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I am getting a weird error I haven't seen before when using a custom session handler in PHP (code below). When session_start() is called I get a Warning: Missing argument 2 for Session::write() on line 22 and a Notice: Undefined variable: data on line 25.

Line 22 is public function write($id, $data) and line 25 is where the data variable is used just below.

Can anyone see a mistake in my code?

Thanks

    class Session {

    private $db;
    private $expires_time;

    public function __construct($database, $expires_time) {
        $this->db = $database;
        $this->expires_time = $expires_time;
    }

    public function open($path, $name) {
        return true;
    }

    public function close() {
        return true;
    }

    public function write($id, $data) {
        $expires = time() + $this->expires_time;
        $query = $this->db->prepare('REPLACE INTO sessions (id, data, expires) VALUES (:id, :data, :expires)');
        return $query->execute(array(":id" => $id, ":data" => $data, ":expires" => $expires));
    }

    public function read($id) {
        $query = $this->db->prepare('SELECT data FROM sessions WHERE id = :id AND expires > :expires LIMIT 1');
        $query->execute(array(':id' => $id, ':expires' => time()));
        if($session = $query->fetch()) {
            return $session['data'];
        }
        return '';
    }

    public function destroy($id) {
        $query = $this->db->prepare('DELETE FROM sessions WHERE id = :id');
        return $query->execute(array(':id', $id));
    }

    public function clean($max) {
        $query = $this->db->prepare('DELETE FROM sessions WHERE expires < :expires');
        return $query->execute(array(':expires', $max));
    }

}

And the following code creates the object and sets the session save handler.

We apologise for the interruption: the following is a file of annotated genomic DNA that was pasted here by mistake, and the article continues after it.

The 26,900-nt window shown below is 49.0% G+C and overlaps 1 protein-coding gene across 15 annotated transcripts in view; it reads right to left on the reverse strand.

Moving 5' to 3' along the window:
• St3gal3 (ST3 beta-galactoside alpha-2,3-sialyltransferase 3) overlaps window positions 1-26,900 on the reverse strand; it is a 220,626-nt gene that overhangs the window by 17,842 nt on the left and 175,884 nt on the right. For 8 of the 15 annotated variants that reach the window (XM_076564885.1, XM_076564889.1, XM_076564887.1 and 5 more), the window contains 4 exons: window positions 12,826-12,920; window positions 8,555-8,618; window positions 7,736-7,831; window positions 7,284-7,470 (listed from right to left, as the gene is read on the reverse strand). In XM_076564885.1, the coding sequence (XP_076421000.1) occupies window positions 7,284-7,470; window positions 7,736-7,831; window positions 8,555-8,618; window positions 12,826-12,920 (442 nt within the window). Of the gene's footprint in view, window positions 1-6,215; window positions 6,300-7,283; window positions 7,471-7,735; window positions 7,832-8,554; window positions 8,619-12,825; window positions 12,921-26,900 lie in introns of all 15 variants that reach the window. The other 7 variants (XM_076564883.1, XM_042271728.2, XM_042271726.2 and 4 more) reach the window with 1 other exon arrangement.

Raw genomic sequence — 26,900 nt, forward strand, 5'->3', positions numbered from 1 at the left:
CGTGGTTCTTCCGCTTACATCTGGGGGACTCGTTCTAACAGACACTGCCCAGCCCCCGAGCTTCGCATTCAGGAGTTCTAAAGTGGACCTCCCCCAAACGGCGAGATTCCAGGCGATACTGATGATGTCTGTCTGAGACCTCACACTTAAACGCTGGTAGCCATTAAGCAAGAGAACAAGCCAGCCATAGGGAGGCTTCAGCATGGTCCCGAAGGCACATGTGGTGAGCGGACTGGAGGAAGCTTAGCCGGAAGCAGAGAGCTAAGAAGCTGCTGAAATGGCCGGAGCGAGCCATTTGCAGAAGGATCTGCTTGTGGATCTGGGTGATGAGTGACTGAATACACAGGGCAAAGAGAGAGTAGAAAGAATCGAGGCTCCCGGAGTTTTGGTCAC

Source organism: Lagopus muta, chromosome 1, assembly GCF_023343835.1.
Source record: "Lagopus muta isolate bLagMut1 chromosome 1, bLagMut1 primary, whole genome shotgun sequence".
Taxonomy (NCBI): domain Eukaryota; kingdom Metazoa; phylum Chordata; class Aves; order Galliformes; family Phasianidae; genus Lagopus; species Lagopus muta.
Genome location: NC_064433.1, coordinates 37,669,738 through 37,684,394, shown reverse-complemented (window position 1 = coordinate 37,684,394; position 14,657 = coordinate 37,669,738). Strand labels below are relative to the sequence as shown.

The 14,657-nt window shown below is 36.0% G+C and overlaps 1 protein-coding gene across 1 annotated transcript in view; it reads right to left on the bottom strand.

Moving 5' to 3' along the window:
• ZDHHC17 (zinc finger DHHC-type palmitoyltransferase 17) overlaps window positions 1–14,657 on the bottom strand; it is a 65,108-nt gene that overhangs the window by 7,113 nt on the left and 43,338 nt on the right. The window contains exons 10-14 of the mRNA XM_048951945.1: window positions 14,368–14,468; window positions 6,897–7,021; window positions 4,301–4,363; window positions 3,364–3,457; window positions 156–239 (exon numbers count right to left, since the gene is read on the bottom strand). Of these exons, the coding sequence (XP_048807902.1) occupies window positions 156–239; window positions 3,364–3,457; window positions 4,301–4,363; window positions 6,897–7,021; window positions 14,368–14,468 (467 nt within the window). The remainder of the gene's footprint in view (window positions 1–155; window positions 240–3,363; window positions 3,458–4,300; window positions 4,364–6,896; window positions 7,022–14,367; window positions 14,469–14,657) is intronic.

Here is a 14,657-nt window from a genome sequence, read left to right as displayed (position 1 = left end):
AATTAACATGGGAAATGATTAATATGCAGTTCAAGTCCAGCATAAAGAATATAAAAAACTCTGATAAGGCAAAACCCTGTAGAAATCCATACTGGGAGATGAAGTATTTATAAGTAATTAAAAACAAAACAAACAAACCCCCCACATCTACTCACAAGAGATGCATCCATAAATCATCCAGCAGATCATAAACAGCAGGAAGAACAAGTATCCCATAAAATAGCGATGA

$sess_expires_time = 3600;
$session = new Session($_DATABASE, $sess_expires_time);
session_set_save_handler(
    array($session, '_open'),
    array($session, '_close'),
    array($session, '_write'),
    array($session, '_read'),
    array($session, '_destroy'),
    array($session, '_clean')   
);
session_start();
share|improve this question
    
Do you have a special version of PHP that hides the line numbers in error messages? –  Pekka 웃 Oct 15 '11 at 23:24
    
oops - see edit! –  christophmccann Oct 15 '11 at 23:26
    
Okay, if now you could point out which lines in your code are 22 and 25 :) –  Pekka 웃 Oct 15 '11 at 23:27
    
Ha i'm having a bad night. See edit! Hopefully this time! –  christophmccann Oct 15 '11 at 23:31

2 Answers 2

register_shutdown_function('session_write_close');

PHP takes care of that already. Not that you write a second time (and then provoke the error in question). So remove that line.

For debugging purposes, enable xdebug on your development platform where you can provoke that error and/or php error configuration and write stack traces to your error log. Should give you an insight what's going on and especially when (you can normally only work reliably with the error log here, STDOUT is often closed when write is triggered in your save handler).

Additionally you do not do open/close tracking in your save handler. How can you know that you should write when the session is closed?

Also your session handler does not deal with session names. You should make this a bit more flexible, e.g. when switching sessions. If switching sessions is not intended, you should bail out with an exception, not that you silently kick your session save handler class out of the workflow unnoticed.

share|improve this answer
    
I removed the line (and have edited the code above). I also turned on xdebug. The code is throwing a warning because the variable $data is being passed to write() as undefined. However, this causes the code to blow up and it won't save anything into the session after that. –  christophmccann Oct 16 '11 at 0:19
    
Looks like $_SESSION has been removed. Scan through your code if there is something like unset($_SESSION); or $_SESSION = NULL;. Replace with $_SESSION = array(); if the intend is to clear session vars. –  hakre Oct 16 '11 at 2:38
    
There definitely isn't anything like that in my code. I have edited the code above to include where the object is created. –  christophmccann Oct 16 '11 at 9:24

Problem discovered. Stupid stupid stupid.

I had the wrong order of methods in the session_set_save_handler and was calling write and read in the wrong order.

Thanks for advice.

share|improve this answer
    
Good you found it, take care :) I normally add a register function to the object itself. –  hakre Oct 16 '11 at 9:48
    
Cheers hakre - I am re-working the code using your suggestions above. –  christophmccann Oct 16 '11 at 15:03

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